Charged ions dissolve in water and diffuse through water channel proteins. These ion channels are gated so they can open and close, thus regulating the ion flow. Larger molecules diffuse through carrier proteins that change shape as the molecules are carried through, for example glucose and amino acids.
Small uncharged molecules can easily diffuse across cell membranes. However, due to the hydrophobic nature of the lipids that make up cell membranes, water-soluble molecules and ions cannot do so; instead, they are helped across by transport proteins. The transport protein involved is intrinsic(transmembranal), that is, it completely spans the membrane. It also has a binding site for the specific molecule such as glucose, or ion to be transported. After binding to the molecule, the protein changes shape and carries the molecule across the membrane, where it is released. The protein then returns to its original shape, to wait for more molecules to transport.
Facilitated diffusion can take place in pores and gated channels. Pores never close, but gated channels open and close in response to stimuli.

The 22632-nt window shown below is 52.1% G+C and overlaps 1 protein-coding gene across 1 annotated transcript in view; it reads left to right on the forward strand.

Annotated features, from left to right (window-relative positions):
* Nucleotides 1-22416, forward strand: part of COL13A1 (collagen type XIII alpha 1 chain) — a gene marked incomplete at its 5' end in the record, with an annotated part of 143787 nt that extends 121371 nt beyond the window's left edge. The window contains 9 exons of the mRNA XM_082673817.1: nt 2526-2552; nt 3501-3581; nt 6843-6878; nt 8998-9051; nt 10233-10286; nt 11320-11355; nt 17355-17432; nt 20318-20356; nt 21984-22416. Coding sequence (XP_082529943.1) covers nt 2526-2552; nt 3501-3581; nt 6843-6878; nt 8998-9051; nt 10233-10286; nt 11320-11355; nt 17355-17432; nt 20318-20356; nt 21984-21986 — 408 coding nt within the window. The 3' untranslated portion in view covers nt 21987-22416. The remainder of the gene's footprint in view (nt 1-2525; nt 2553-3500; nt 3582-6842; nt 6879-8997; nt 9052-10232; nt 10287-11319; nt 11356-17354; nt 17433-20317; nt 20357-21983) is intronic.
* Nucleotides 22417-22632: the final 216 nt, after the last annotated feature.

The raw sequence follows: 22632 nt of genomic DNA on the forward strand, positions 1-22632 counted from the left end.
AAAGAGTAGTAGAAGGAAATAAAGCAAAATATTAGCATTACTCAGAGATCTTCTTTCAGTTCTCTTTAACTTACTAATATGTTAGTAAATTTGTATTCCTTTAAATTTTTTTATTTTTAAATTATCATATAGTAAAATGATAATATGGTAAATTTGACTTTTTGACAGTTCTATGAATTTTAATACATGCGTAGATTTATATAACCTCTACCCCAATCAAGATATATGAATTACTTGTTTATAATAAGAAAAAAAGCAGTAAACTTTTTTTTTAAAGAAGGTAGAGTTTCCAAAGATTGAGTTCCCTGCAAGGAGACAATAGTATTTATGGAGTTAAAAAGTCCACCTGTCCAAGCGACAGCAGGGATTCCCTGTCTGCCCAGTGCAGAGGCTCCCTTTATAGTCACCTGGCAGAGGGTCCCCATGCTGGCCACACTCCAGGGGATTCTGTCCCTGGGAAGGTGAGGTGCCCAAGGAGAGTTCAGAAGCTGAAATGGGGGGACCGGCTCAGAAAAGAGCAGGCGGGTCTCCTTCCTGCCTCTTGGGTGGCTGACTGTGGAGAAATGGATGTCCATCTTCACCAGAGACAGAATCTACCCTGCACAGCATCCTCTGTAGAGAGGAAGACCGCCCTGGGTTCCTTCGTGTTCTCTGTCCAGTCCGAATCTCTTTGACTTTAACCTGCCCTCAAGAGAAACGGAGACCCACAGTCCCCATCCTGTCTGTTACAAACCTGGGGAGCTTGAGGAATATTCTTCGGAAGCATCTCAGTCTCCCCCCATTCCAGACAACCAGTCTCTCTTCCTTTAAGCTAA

The transport proteins participating in facilitated diffusion resemble enzymes. Just as enzymes are substrate specific and only catalyse certain substrates, transport proteins are solute specific and only transport certain solutes. Transport proteins also have a limit of how many solutes they can transport. Finally, molecules can inhibit the protein in a way similar to competitive inhibition in enzymes.
As an example of facilitated diffusion, glucose molecules diffuse by simple diffusion only very slowly across a cell membrane since glucose is not readily soluble in the phospholipid bilayer. However, glucose diffuses very quickly across a cell membrane by facilitated diffusion because the carrier proteins help the glucose molecule cross into the cell. Specific examples: GLUT1 in erythrocytes, a passive transporter involved in importing glucose molecules and GLUT2 in liver cells, involved in importing glucose molecules.